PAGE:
Atomic I/O letters column #91Originally published 2008, in Atomic: Maximum Power Computing
Reprinted here February 23, 2009 Last modified 16-Jan-2015.
My son's computer died and through a process of elimination I worked out that it was the PSU. I was about to run out and buy a new one when a guy at work told me that PSUs often have an internal fuse. I thought "what the heck, I can't make it any worse than it is", so I opened 'er up and sure enough there was a fuse and it was cactus.
I then promptly misplaced the dud fuse but went to Jaycar anyway and got a range of fuses from 1-amp through to 10-amp, thinking I should start with the lowest rating and work my way up if they pop.
I have done a search for my "Atlas LC-B350ATX" PSU to no avail. The circuit board has stuff printed on it where the fuse is, but nothing that is really clear to an ignoramus like me. It seems the circuit board might be common to many wattages of PSU, as there is a list of stuff printed.
(a) can I damage the system doing it the way I plan to?
(b) does the dud fuse point to a problem elsewhere in the PSU anyway?
(c) why do they put fuses inside? Are you meant to run out and buy a new PSU even though it may be something simple?
(d) could a power surge have damaged the fuse?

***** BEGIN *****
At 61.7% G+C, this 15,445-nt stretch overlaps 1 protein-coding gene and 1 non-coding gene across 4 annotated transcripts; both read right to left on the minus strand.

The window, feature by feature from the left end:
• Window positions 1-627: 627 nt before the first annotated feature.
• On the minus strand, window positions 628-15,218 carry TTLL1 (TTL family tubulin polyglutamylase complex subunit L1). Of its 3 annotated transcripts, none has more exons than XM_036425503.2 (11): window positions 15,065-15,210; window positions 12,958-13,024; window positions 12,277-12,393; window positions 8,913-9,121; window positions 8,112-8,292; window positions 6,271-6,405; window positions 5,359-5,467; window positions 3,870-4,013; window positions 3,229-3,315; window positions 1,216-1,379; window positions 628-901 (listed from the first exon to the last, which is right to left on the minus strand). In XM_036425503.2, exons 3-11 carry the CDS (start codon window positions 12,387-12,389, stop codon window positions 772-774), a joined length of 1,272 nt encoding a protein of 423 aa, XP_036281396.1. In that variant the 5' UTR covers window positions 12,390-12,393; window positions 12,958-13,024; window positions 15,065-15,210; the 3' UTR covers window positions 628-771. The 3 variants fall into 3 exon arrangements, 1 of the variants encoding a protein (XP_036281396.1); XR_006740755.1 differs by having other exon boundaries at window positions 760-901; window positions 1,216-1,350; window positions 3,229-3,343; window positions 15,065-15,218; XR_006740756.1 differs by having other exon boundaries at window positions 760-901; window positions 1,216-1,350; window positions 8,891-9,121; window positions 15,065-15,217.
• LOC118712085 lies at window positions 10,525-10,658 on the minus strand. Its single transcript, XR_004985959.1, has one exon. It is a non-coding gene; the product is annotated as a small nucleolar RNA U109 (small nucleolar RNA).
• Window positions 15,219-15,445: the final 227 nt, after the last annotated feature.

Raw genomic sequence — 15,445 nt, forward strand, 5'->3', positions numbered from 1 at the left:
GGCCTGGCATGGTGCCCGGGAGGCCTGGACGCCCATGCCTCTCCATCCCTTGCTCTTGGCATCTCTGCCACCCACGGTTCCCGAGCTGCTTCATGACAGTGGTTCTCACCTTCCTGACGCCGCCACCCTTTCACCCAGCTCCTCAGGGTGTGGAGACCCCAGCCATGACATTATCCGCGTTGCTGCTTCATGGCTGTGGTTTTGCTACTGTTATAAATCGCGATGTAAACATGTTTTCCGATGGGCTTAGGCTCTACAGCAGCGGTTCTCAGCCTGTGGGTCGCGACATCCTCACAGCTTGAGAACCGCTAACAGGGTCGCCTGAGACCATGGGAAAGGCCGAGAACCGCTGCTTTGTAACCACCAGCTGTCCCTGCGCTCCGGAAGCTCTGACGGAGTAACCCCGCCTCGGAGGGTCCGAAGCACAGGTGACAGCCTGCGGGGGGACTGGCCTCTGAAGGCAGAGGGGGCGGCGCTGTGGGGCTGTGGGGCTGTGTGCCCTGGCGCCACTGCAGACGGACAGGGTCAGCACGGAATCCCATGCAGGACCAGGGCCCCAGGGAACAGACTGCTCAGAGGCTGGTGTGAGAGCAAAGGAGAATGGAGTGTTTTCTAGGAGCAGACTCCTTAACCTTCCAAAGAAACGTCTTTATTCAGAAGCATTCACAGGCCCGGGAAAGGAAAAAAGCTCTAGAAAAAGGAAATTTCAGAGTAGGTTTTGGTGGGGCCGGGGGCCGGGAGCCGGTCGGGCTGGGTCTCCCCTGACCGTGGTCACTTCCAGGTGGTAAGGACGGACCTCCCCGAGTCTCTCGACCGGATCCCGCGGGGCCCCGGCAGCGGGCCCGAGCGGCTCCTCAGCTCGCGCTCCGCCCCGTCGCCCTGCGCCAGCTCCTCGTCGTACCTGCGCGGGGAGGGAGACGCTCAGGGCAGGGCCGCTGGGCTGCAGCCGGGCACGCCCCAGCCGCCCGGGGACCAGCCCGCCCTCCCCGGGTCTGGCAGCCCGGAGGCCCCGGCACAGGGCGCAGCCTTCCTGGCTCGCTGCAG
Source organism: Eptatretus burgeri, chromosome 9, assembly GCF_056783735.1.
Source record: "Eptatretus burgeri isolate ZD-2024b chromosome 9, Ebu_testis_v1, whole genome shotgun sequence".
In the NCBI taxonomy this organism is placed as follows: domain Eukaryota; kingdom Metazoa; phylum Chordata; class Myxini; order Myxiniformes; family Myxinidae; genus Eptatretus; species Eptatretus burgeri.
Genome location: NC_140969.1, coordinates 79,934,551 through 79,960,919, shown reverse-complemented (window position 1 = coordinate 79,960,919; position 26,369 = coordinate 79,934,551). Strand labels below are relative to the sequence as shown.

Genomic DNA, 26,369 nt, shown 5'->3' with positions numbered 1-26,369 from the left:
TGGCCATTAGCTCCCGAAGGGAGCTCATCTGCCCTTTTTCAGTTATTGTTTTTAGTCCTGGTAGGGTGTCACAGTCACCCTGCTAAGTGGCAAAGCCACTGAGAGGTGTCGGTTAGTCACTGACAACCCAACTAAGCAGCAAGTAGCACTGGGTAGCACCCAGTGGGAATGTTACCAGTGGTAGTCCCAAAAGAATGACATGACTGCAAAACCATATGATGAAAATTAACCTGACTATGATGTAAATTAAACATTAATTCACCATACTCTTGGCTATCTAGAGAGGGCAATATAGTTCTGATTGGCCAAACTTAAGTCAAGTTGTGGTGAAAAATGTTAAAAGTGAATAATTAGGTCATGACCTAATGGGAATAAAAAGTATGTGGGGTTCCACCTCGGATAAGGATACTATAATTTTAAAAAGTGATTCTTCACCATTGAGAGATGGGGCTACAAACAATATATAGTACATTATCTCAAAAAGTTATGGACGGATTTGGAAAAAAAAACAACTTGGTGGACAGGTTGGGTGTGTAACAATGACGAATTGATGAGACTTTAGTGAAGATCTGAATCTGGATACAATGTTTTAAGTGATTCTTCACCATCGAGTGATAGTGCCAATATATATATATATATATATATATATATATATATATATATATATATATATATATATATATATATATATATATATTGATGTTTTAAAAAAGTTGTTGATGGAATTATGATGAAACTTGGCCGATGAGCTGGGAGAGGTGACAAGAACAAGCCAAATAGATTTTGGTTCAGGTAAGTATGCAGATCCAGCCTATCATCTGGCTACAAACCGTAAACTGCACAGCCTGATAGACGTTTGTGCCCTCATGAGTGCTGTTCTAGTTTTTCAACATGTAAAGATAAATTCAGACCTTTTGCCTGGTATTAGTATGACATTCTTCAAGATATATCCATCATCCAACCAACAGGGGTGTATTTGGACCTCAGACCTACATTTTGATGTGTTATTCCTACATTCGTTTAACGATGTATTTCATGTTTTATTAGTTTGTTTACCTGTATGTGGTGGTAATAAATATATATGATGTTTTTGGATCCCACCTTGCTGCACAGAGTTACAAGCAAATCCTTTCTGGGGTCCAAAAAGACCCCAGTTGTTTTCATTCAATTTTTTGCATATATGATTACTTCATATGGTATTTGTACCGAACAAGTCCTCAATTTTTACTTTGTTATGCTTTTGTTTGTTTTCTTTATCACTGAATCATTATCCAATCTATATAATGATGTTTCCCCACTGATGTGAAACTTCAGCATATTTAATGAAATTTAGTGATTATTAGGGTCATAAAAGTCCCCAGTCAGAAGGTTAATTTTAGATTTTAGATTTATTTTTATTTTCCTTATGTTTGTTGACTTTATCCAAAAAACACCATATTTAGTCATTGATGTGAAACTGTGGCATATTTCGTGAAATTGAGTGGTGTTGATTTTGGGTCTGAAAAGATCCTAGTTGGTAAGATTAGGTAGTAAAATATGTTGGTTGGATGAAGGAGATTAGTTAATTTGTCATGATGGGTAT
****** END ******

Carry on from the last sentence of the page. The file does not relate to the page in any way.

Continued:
Do not do this.
Fuses have a particular value for a reason, and yes, the fuse problem may point to a serious failure.
If you replace a fuse with another one that has a significantly higher value, you will lose some of the protection the fuse is meant to provide. If you replace the fuse with one of a lower value, you will of course just get nuisance fuse-blowing in non-dangerous circumstances.
Yes, it might just have been a power surge that popped the fuse, and the PSU may otherwise be perfectly fine. But if there's actually something wrong that's causing the PSU to blow fuses, you won't be able to tell the difference between a nuisance-failure and one that's happening for a good reason, and you'll just keep swapping in bigger and bigger fuses and bringing the PSU closer and closer to a more dramatic failure.
Fuses have their value stamped on one end cap (though it's sometimes rather hard to read, especially, as you say, if you've lost the fuse). Only replace fuses with ones of the same value. And also of the same type, either fast-blow or slow-blow. Fast-blow fuses (which is almost certainly what you're dealing with here) have one thin wire through them, slow-blows have a little coil of wire at one end.
In the real world, replacing a (say) 1A fuse in a non-defective device with a 2A one is not a horrible crime. It may mean that a voltage regulator in the PSU will now explode in order to protect the five-cent fuse from damage, but a relatively minor fuse rating boost like this is not a major fire risk like the classic example, the replacing of house fuses with nails, copper coins or other random pieces of metal.
But still: Don't do it.